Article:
Guy Norton in Tirana -
Not wishing to be cruel, but not-for-profit organisations may come in all shapes and sizes, but they generally share one common characteristic they're all as dull as ditchwater. That's certainly not a charge that could ever be levelled against the Albanian-American Enterprise Fund (AAEF), which for more than a decade has been fighting the good fight in Albania. What's more, it's winning too.
Since its creation by Congress in 1995, the AAEF has established a swashbuckling reputation that would be the envy of any self-respecting emerging market hedge fund manager, let alone an offshoot of the US government. Armed with just $30m in start-up capital AAEF's influence is obvious right from the moment you step out onto the tarmac at Tirana's Mother Teresa airport. As Jeffrey Griffin, AAEF's president and chief executive, points out, with a 21.3% stake the fund has been a key investor in one of the country's most ambitious development projects. Furthermore, it's one that was completed both on budget and on schedule a virtually unheard of event in Albania where cost overruns and time delays are the norm.
AAEF is one of three partners in Tirana International Airport (TIA), the others being German airport developer Hochtief AirPort and Deutsche Investitions- und Entwicklungsgesellschaft, the German development agency.
In 2004, TIA secured a 20-year build, own, operate, transfer (BOOT) concession to run the country's premier international gateway a unique arrangement in the region. The latest fruit of the partnership which has so far invested around 50m in facilities is the gleaming new terminal, designed by Malaysian architect Hin Tan and a shining example of what can be achieved in Albania given the right vision and management strategy.
"Albania now has a truly world-class airport," says Griffin, adding that the Albanian contractors such as construction companies Trima and Triss acquired vital skills and know-how, which they can now transfer to other projects in both Albania and abroad.
Although some Albanian nationalist politicians have questioned why the government should have sold its interest in the airport to a foreign partnership, Griffin says the fact that the now state-of-the-art airport is proving highly profitable is justification enough. "We've given the government a virtual interest in the airport as they get a 30% share of the profits in addition to taxes paid," he says.
Tirana airport may be AAEF's most glitzy investment, but Griffin is equally proud of less glamorous investments, such as the capital it provided for extrusion machinery for Teqja the sole environmental regulation ISO 9001-certified pipe manufacturer in the Balkans. That's a big plus in a region where the entire water and sewerage infrastructure is in dire need of replacement. While Albania's mafia may be infamous for laundering money, AAEF is famous for providing the money to help you do your laundry.
AAEF has also played a key developmental role in the financial services sector in Albania, setting up what is now effectively the country's number-two bank and helping to fund what has become Albania's number one insurer. It's a measure of AAEF's success that both companies have since become takeover targets.
Following the pyramid-scheme scandal of 1997, which rocked Albania to its core, Griffin says AAEF made a conscious decision to switch from funding relatively small, opportunistic projects to bigger, more strategic investments. As part of this new approach the AAEF stumped up $5m in 1998 to establish the first new full service commercial bank in Albania since 1991.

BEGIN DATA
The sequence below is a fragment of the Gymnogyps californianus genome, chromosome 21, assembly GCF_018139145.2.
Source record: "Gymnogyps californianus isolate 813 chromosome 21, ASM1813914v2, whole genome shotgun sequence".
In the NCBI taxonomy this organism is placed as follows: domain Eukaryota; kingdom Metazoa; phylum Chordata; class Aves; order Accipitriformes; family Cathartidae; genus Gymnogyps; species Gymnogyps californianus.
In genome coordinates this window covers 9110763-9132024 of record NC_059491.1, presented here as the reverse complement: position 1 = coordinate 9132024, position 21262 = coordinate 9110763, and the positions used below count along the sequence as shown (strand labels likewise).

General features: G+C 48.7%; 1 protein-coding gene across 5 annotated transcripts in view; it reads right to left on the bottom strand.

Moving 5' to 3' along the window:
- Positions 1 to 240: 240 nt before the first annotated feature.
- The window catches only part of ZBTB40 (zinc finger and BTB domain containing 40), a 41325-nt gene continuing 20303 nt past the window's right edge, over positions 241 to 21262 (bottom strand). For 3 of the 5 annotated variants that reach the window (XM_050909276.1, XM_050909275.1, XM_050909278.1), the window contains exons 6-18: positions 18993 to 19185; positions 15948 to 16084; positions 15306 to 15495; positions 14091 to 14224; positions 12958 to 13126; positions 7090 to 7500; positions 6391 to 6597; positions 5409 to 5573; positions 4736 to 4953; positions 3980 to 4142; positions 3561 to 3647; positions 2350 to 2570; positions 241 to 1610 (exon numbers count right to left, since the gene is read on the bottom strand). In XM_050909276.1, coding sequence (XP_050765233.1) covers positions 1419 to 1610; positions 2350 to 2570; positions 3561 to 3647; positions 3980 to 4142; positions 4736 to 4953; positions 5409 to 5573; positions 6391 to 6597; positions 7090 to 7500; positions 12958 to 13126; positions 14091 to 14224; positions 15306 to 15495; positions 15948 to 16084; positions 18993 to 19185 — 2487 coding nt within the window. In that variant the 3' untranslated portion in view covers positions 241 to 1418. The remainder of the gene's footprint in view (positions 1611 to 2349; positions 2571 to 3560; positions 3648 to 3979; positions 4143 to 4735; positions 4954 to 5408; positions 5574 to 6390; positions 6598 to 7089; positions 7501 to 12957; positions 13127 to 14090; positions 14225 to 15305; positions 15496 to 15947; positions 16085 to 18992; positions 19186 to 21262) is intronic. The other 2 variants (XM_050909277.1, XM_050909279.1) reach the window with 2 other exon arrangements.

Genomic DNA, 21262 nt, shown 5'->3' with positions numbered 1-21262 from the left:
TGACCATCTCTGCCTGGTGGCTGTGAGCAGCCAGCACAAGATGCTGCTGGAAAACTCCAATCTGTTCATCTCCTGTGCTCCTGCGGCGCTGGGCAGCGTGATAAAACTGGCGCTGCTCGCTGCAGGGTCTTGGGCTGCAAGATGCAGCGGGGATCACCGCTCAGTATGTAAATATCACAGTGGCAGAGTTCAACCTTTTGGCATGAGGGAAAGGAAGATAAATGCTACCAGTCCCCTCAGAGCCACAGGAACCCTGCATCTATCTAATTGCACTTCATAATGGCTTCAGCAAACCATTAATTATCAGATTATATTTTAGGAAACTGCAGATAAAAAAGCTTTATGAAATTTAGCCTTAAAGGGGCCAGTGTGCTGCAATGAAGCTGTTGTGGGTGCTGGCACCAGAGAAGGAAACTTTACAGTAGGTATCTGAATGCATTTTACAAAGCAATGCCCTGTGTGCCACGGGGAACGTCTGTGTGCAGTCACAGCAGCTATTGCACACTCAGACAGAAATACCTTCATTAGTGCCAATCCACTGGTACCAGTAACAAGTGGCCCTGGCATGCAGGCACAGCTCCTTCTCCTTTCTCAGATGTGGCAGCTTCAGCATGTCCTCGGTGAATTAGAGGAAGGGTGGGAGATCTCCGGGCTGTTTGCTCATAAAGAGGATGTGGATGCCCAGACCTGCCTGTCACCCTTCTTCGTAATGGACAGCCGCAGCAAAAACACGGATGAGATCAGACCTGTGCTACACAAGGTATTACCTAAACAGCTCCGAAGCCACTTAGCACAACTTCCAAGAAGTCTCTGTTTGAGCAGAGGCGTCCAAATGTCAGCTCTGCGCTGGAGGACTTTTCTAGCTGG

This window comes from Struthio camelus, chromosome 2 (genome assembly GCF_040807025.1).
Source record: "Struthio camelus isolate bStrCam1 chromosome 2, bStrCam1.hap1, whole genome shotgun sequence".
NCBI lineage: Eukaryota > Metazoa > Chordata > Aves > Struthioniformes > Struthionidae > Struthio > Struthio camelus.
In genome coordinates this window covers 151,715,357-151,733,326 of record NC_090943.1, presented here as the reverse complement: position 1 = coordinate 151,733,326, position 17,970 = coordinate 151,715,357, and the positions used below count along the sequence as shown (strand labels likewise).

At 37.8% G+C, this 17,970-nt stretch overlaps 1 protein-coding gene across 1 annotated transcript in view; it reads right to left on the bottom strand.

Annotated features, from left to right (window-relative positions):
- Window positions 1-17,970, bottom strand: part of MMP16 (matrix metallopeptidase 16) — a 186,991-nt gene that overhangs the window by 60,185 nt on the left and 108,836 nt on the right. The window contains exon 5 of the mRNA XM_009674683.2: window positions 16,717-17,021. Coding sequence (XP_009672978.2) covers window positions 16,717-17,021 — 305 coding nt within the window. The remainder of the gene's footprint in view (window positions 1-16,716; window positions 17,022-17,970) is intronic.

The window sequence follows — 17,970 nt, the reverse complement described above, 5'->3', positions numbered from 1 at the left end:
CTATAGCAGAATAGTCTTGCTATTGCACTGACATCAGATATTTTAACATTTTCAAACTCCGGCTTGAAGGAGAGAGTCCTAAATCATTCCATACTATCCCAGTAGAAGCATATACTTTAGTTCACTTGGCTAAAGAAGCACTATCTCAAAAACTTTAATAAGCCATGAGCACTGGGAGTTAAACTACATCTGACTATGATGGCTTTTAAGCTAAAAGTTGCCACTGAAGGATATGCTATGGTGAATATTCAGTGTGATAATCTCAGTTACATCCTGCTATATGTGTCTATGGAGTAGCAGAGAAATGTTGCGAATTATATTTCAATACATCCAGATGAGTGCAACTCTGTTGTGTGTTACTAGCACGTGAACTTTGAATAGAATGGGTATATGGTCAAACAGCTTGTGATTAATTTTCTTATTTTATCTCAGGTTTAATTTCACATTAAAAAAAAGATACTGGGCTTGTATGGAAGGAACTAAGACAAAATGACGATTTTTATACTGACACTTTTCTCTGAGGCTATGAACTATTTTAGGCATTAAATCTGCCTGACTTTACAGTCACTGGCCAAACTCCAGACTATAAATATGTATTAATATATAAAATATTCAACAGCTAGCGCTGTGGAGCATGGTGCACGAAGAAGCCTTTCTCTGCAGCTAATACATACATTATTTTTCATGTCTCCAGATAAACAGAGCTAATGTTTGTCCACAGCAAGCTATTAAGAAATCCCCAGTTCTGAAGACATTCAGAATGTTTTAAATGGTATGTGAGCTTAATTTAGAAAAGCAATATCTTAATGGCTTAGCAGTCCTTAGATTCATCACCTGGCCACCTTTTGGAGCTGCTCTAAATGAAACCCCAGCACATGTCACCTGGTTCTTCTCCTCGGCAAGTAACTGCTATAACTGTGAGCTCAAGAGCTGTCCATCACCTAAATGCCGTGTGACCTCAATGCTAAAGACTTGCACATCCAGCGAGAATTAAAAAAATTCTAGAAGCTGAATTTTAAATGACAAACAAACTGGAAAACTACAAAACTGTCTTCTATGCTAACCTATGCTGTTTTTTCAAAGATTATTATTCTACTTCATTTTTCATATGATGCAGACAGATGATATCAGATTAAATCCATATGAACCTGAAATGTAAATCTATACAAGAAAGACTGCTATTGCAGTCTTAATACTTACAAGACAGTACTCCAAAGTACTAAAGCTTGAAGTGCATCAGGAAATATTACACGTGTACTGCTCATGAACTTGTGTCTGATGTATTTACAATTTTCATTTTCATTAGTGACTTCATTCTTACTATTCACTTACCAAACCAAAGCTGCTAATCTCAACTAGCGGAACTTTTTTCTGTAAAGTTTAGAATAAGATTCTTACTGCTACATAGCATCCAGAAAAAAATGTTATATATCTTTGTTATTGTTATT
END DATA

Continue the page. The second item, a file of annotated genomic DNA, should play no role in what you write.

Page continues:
Thanks to a team of experienced bankers, which the fund brought in to run the bank chairman Lorenzo Roncari spent decades, running banks in emerging markets around the globe for Citibank American Bank of Albania (Ambank) soon established itself as one of the country's top banks. The net result has been that Italy's IntesaSanPaolo agreed to pay $125.6m for an 80% stake in Ambank last year and is currently working on merging its other Albanian operation Banca Italo-Albanese into Ambank. Griffin says that AAEF will maintain its remaining 20% stake for another two years, having already registered a 25-fold return on its initial investment.
The fund has also played a key role in the development of the country's leading insurer, Sigal. Since 2003 when the fund took a 13.3% stake the AAEF has acted as its strategic adviser and Sigal has become one of the most innovative companies in the country. Griffin, who is chairman of Sigal's board, points out that Sigal was the first in Albania to establish a holding company structure and the first to adopt IFRS accounting standards. Leading Austrian insurance group Uniqua recently signed a deal whereby it will take a majority stake in Sigal by 2010.
"We realized that Sigal needed to add management expertise and products to serve its client better and we identified Uniqua as the best possible strategic partner," he says.
Like most expatriates in Albania Griffin acknowledges there is still much to do in Albania, solving the country's dire energy sector crisis for one. Power shortages in recent years have acted as a brake on economic development and Griffin believes that much more needs to be done on the infrastructure investment front if Albania is to move on to the next stage in its economic transition.
Such are the vagaries of the electricity network in Albania that the country uses direct rather than the more usual alternating current, a peculiarity that can have dire consequences. One of the dangers is massive power surges following blackouts that can blow even the most sturdy of equipment. As Griffin recalls: "One day I was at home when a power surge shattered six light bulbs around me it was like being in a war zone."
Now that's real perspective on the challenges of life in a frontier market.
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